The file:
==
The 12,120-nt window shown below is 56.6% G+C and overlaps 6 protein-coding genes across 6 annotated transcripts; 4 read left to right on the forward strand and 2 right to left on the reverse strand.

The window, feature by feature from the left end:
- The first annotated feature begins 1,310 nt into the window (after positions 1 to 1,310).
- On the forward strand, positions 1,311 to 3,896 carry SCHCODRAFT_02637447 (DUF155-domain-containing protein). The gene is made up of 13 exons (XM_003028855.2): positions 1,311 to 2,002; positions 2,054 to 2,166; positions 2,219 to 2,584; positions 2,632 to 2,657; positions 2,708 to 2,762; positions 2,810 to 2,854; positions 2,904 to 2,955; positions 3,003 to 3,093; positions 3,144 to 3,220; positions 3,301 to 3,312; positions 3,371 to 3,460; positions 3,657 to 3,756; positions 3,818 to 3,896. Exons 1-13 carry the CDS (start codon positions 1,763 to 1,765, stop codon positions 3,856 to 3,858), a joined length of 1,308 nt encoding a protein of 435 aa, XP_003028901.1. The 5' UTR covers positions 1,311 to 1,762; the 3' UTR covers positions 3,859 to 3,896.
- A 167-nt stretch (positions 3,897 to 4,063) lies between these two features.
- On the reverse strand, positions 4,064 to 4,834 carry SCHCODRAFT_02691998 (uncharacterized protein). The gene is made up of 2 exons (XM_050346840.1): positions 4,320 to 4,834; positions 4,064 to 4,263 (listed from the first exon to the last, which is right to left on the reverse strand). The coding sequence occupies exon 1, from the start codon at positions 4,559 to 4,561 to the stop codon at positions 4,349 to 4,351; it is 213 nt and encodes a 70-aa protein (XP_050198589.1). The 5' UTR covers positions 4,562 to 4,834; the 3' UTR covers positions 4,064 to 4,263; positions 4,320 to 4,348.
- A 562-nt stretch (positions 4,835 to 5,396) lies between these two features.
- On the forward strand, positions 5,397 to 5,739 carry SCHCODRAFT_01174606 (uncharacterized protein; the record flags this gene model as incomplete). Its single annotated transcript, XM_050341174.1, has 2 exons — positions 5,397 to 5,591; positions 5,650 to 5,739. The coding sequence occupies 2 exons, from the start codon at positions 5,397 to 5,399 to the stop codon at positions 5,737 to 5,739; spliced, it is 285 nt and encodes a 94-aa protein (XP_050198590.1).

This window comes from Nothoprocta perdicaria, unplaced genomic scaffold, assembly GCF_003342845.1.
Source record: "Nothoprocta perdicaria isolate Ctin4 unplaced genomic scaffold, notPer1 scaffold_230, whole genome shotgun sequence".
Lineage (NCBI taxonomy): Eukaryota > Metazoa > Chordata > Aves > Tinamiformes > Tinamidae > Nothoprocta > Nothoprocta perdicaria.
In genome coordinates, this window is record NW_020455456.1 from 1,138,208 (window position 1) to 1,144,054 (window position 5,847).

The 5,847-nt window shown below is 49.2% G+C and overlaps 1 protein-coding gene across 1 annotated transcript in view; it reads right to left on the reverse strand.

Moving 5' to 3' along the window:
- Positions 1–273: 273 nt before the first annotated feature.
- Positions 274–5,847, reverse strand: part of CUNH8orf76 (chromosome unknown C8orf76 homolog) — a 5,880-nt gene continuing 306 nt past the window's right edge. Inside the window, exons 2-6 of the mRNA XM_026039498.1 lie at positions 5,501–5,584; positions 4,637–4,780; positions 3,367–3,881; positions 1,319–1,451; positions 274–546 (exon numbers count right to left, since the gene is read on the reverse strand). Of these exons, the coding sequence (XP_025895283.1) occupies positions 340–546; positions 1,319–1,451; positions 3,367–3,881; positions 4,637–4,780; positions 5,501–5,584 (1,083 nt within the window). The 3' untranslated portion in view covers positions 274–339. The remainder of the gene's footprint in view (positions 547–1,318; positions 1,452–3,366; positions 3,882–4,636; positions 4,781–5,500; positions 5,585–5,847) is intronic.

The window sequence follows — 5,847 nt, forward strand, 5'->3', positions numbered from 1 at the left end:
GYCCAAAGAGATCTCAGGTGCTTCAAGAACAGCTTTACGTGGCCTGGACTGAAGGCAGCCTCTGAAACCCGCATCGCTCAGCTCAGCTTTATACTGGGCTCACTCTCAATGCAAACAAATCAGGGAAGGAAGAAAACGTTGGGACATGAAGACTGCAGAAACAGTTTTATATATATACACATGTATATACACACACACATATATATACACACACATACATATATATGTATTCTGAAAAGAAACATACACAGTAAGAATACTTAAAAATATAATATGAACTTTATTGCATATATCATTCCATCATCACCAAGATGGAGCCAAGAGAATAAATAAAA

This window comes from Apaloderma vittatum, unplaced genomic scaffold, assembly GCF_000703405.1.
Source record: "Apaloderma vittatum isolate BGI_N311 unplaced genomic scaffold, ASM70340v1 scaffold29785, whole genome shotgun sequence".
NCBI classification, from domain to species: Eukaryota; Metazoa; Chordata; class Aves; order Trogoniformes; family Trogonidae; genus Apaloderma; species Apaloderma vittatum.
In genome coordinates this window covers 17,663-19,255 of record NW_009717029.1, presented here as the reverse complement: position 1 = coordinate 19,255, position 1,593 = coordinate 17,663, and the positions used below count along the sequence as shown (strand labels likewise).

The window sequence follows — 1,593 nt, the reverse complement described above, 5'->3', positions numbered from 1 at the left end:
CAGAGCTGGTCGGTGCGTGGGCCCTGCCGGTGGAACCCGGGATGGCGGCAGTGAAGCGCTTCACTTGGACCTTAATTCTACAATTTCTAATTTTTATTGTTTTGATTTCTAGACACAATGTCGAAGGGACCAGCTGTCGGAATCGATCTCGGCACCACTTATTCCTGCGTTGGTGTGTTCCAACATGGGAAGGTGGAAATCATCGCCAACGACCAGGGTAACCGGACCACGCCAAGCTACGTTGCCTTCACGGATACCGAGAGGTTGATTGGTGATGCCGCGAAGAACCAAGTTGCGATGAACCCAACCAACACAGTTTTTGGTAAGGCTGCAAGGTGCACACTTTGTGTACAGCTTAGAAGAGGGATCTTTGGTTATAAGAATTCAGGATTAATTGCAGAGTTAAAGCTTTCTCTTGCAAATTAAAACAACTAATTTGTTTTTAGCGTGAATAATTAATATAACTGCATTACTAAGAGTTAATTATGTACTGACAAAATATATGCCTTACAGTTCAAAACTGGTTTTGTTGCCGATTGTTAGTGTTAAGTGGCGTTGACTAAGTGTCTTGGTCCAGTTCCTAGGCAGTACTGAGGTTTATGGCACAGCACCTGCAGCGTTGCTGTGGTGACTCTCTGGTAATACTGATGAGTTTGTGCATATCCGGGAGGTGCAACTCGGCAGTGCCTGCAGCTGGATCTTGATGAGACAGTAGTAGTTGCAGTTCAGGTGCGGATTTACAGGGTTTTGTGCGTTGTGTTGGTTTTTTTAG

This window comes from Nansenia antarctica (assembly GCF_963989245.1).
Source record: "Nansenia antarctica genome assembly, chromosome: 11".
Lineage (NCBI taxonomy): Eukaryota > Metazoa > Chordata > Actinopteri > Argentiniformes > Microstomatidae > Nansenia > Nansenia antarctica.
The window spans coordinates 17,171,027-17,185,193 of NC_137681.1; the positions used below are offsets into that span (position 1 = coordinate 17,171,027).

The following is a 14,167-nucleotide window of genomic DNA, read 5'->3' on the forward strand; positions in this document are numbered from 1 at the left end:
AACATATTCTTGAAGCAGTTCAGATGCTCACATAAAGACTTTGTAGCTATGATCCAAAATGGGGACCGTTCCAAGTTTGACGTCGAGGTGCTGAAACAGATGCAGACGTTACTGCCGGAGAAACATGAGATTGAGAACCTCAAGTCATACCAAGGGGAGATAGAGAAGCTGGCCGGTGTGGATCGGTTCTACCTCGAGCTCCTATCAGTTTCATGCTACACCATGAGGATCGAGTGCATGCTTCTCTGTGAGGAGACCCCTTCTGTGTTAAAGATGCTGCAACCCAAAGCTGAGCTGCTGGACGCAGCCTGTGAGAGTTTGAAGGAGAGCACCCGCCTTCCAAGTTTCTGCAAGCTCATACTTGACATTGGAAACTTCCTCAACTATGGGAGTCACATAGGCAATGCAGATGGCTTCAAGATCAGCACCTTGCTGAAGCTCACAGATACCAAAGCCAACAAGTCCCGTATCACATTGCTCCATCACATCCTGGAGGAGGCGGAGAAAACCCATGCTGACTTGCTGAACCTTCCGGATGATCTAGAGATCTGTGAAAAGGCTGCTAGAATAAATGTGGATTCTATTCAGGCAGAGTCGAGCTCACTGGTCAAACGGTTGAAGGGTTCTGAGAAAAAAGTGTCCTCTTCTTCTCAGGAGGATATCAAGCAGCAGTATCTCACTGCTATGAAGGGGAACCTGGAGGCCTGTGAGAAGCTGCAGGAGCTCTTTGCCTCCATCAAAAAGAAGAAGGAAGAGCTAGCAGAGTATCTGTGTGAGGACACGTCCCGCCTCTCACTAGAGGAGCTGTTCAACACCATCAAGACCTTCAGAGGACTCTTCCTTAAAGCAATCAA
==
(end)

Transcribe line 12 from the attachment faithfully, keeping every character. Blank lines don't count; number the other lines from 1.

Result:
In genome coordinates, this window is record NW_020455456.1 from 1,138,208 (window position 1) to 1,144,054 (window position 5,847).